EDITORIAL: Unions, Govt should take a time out
IF EVER there was a need for a “time out” in Barbados, now is that time.
The industrial relations climate has very quickly moved from cold to warm to hot with a very real threat of an explosion that could have catastrophic consequences for all Barbadians.
It is easy for anyone to inject politics into the current situation and accuse the Barbados Labour Party of infiltrating the trade union movement, or the current Democratic Labour Party administration of failing to act decisively at an early stage to nip things in the bud.
But the truth of the matter is that we have long passed the stage of casting blame – even though in the interest of preventing a recurrence at some stage there will have to be a close examination of how we got here. What we need now is for level heads and mature brains to prevail.
It is time for the bosses of the National Union of Public Workers (NUPW) to stop prefacing every discussion with the declaration that nothing short of reinstatement of the “retired” workers or their payment until they reach the age of 67 will suffice. You have already made your point and it is now time for a more conciliatory tone – even without conceding that your interpretation might be wrong.
Thankfully, Minister of Industry Donville Inniss, who can be viewed as speaking on behalf of the Barbados Investment and Development Corporation, the other principal player in the dispute, has tempered that agency’s constant refrain that it is sticking to its position that it followed the law and has no reason to rescind the retirement letters.
And while we welcome Prime Minister Freundel Stuart’s decision to finally address the matter yesterday, his language was anything but helpful, coming as it did on a day when both the NUPW and the Barbados Workers’ Union had scheduled major meetings of all their members to discuss escalation.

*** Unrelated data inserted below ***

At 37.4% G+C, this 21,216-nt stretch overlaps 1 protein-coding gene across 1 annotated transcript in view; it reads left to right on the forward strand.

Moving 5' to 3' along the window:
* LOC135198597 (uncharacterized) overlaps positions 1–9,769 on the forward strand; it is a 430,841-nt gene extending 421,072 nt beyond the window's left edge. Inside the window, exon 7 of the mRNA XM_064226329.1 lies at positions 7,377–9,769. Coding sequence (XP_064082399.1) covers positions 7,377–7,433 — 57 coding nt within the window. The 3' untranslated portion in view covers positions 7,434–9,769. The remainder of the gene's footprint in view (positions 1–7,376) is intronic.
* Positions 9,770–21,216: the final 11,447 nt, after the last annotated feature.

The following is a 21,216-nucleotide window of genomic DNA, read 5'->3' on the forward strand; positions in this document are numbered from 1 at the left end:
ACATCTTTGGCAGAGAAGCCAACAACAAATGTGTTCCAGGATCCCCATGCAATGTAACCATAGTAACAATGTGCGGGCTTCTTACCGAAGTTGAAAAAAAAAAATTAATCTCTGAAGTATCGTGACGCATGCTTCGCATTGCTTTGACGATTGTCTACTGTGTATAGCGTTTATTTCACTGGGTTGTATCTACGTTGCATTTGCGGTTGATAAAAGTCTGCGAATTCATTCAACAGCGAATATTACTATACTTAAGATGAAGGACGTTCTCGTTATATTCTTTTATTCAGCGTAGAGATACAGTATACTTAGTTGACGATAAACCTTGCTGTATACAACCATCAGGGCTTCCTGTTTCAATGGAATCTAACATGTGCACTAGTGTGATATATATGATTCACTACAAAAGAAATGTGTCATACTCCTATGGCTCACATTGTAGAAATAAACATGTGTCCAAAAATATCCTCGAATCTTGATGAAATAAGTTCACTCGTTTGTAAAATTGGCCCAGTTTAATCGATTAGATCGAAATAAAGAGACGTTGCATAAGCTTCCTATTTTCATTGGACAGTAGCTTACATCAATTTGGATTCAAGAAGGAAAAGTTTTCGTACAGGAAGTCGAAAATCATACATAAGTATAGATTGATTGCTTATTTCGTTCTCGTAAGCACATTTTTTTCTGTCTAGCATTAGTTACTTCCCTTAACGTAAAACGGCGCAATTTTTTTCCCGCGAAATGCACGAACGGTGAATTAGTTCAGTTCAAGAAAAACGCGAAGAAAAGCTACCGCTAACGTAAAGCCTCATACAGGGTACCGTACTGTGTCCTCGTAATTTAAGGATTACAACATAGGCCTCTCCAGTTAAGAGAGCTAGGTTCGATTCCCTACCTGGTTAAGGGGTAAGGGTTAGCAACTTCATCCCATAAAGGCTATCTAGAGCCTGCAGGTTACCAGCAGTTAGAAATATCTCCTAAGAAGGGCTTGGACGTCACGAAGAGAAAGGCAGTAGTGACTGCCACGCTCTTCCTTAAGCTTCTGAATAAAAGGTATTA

Labelling the leadership of the two unions as youthful, immature and extreme, equating their stance to a fanatic with a loaded gun and making reference to robbers and rapists; and engaging in bluster, bullying and blackmail and choke and rob industrial relations will hardly help the cause. And while we understand why the Prime Minister might be agitated by the state of affairs, there is no excuse for his approach yesterday morning.
Quite frankly, even more imprudent on such a critical day was his threat to use the provisions of the Constitution to protect the “peace, order and good governance of Barbados”. Implicit in what the Prime Minister said, in our view, is that the unions, through their actions, are a threat to the “peace, order and good governance” of the country. If that does not amount to escalating the situation, then we don’t know what would.
So we return to where we started. The best thing for Barbados right now is for all sides to call a time out. This can be achieved if the Prime Minister chooses to call a meeting of the full Social Partnership rather than galvanising party political lines by recalling Parliament.
Our Social Partnership has proven before that it can resolve far more complex disputes and if we are really interested in the “peace, order and good governance” of the country, then this less contentious route that calls together a body of men and women with the intellectual capacity and social maturity to deal dispassionately with the issues would be an obvious choice.
Let’s take the time out – for Barbados’ sake.